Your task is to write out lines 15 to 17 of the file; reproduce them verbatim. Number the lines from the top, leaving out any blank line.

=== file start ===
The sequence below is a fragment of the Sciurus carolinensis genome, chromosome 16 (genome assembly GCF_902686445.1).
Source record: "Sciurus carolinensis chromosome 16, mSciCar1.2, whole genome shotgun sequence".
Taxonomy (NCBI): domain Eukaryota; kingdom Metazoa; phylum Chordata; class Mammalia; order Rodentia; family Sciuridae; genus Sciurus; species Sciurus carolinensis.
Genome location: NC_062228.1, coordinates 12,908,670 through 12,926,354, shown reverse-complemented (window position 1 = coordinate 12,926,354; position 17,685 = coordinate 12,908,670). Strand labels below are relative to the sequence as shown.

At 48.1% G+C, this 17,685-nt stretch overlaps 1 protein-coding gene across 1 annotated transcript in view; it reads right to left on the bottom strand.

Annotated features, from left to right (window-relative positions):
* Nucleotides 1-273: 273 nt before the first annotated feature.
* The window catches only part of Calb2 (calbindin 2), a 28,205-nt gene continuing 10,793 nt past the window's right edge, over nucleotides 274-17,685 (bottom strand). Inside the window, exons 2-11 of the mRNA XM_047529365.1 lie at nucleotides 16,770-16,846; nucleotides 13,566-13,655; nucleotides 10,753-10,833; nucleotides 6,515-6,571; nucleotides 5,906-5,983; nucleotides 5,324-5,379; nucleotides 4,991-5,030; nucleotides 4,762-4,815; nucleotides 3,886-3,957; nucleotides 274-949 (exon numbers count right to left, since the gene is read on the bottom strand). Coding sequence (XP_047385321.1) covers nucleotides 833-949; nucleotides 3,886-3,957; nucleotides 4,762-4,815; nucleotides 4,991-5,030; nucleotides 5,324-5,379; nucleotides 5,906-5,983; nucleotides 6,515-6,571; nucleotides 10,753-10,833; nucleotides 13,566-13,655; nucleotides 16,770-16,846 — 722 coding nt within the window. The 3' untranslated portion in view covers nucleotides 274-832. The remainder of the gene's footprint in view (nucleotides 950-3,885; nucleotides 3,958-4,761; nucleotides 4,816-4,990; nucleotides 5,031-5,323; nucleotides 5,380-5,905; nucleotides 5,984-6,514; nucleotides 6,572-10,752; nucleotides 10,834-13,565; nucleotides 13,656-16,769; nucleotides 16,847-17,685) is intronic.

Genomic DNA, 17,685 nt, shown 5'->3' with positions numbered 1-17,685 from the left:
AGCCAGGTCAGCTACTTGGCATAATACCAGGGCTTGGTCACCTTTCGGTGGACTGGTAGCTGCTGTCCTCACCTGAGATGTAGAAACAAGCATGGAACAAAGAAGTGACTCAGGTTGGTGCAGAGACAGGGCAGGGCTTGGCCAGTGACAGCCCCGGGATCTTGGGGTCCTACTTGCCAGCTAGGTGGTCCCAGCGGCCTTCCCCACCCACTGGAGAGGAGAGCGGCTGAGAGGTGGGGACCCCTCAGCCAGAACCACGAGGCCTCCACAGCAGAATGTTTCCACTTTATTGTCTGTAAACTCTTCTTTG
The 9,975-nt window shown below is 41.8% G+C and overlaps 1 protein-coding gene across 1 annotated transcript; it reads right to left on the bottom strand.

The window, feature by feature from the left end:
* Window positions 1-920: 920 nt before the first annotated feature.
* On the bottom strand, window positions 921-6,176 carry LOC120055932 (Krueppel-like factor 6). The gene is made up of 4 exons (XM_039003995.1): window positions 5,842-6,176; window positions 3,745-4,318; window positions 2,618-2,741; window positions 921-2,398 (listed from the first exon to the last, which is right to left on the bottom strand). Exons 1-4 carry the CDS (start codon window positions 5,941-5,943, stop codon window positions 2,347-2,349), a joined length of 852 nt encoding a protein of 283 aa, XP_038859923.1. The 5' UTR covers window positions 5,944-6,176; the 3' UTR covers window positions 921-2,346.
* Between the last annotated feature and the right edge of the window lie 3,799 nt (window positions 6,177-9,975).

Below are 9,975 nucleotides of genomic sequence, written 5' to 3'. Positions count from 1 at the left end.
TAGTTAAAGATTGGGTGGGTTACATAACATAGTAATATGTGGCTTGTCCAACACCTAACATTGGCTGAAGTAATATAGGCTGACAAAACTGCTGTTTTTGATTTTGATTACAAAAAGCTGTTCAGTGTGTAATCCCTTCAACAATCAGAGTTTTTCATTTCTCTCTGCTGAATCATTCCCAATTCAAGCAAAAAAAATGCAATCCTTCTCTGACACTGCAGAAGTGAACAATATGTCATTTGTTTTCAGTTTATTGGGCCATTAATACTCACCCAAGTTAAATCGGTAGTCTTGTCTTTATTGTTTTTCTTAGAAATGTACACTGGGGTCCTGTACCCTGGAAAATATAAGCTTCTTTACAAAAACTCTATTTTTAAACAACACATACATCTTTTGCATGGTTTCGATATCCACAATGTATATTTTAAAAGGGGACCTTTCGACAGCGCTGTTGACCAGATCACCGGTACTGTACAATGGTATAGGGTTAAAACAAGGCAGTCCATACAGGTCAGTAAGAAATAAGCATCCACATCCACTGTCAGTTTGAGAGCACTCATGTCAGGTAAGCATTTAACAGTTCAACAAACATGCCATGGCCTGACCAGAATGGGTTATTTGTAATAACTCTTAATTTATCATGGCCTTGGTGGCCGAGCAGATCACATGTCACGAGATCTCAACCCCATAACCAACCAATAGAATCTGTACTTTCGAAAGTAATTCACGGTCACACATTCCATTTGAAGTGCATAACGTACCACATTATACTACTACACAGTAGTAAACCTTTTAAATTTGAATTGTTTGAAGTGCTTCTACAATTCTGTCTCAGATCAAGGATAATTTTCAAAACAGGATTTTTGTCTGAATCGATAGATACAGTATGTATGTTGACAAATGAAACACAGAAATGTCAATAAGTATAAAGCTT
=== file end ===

* Between the last annotated feature and the right edge of the window lie 3,799 nt (window positions 6,177-9,975).

Below are 9,975 nucleotides of genomic sequence, written 5' to 3'. Positions count from 1 at the left end.
TAGTTAAAGATTGGGTGGGTTACATAACATAGTAATATGTGGCTTGTCCAACACCTAACATTGGCTGAAGTAATATAGGCTGACAAAACTGCTGTTTTTGATTTTGATTACAAAAAGCTGTTCAGTGTGTAATCCCTTCAACAATCAGAGTTTTTCATTTCTCTCTGCTGAATCATTCCCAATTCAAGCAAAAAAAATGCAATCCTTCTCTGACACTGCAGAAGTGAACAATATGTCATTTGTTTTCAGTTTATTGGGCCATTAATACTCACCCAAGTTAAATCGGTAGTCTTGTCTTTATTGTTTTTCTTAGAAATGTACACTGGGGTCCTGTACCCTGGAAAATATAAGCTTCTTTACAAAAACTCTATTTTTAAACAACACATACATCTTTTGCATGGTTTCGATATCCACAATGTATATTTTAAAAGGGGACCTTTCGACAGCGCTGTTGACCAGATCACCGGTACTGTACAATGGTATAGGGTTAAAACAAGGCAGTCCATACAGGTCAGTAAGAAATAAGCATCCACATCCACTGTCAGTTTGAGAGCACTCATGTCAGGTAAGCATTTAACAGTTCAACAAACATGCCATGGCCTGACCAGAATGGGTTATTTGTAATAACTCTTAATTTATCATGGCCTTGGTGGCCGAGCAGATCACATGTCACGAGATCTCAACCCCATAACCAACCAATAGAATCTGTACTTTCGAAAGTAATTCACGGTCACACATTCCATTTGAAGTGCATAACGTACCACATTATACTACTACACAGTAGTAAACCTTTTAAATTTGAATTGTTTGAAGTGCTTCTACAATTCTGTCTCAGATCAAGGATAATTTTCAAAACAGGATTTTTGTCTGAATCGATAGATACAGTATGTATGTTGACAAATGAAACACAGAAATGTCAATAAGTATAAAGCTT